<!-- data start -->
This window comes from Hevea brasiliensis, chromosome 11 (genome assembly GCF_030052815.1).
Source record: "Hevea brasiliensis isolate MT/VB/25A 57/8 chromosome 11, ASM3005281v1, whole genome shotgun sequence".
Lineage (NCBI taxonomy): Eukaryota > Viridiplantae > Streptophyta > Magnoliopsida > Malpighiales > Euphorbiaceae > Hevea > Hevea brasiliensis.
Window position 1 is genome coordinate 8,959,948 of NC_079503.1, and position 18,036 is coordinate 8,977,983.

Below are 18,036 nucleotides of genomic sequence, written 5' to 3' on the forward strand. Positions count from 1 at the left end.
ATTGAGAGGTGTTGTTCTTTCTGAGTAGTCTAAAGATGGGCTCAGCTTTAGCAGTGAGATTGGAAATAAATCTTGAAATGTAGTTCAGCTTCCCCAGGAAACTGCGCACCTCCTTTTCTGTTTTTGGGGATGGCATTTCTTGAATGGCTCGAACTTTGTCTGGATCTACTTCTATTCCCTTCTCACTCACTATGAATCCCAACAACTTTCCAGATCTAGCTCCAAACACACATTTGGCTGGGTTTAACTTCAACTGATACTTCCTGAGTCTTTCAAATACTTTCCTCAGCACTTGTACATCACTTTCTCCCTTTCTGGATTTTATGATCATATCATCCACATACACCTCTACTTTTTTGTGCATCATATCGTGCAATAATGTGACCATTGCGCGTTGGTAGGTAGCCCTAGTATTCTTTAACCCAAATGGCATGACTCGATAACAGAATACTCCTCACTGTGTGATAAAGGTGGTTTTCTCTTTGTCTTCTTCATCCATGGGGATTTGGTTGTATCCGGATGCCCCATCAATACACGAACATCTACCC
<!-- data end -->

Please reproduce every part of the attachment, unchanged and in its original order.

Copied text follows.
This window comes from Hevea brasiliensis, chromosome 11 (genome assembly GCF_030052815.1).
Source record: "Hevea brasiliensis isolate MT/VB/25A 57/8 chromosome 11, ASM3005281v1, whole genome shotgun sequence".
Lineage (NCBI taxonomy): Eukaryota > Viridiplantae > Streptophyta > Magnoliopsida > Malpighiales > Euphorbiaceae > Hevea > Hevea brasiliensis.
Window position 1 is genome coordinate 8,959,948 of NC_079503.1, and position 18,036 is coordinate 8,977,983.

Below are 18,036 nucleotides of genomic sequence, written 5' to 3' on the forward strand. Positions count from 1 at the left end.
ATTGAGAGGTGTTGTTCTTTCTGAGTAGTCTAAAGATGGGCTCAGCTTTAGCAGTGAGATTGGAAATAAATCTTGAAATGTAGTTCAGCTTCCCCAGGAAACTGCGCACCTCCTTTTCTGTTTTTGGGGATGGCATTTCTTGAATGGCTCGAACTTTGTCTGGATCTACTTCTATTCCCTTCTCACTCACTATGAATCCCAACAACTTTCCAGATCTAGCTCCAAACACACATTTGGCTGGGTTTAACTTCAACTGATACTTCCTGAGTCTTTCAAATACTTTCCTCAGCACTTGTACATCACTTTCTCCCTTTCTGGATTTTATGATCATATCATCCACATACACCTCTACTTTTTTGTGCATCATATCGTGCAATAATGTGACCATTGCGCGTTGGTAGGTAGCCCTAGTATTCTTTAACCCAAATGGCATGACTCGATAACAGAATACTCCTCACTGTGTGATAAAGGTGGTTTTCTCTTTGTCTTCTTCATCCATGGGGATTTGGTTGTATCCGGATGCCCCATCAATACACGAACATCTACCC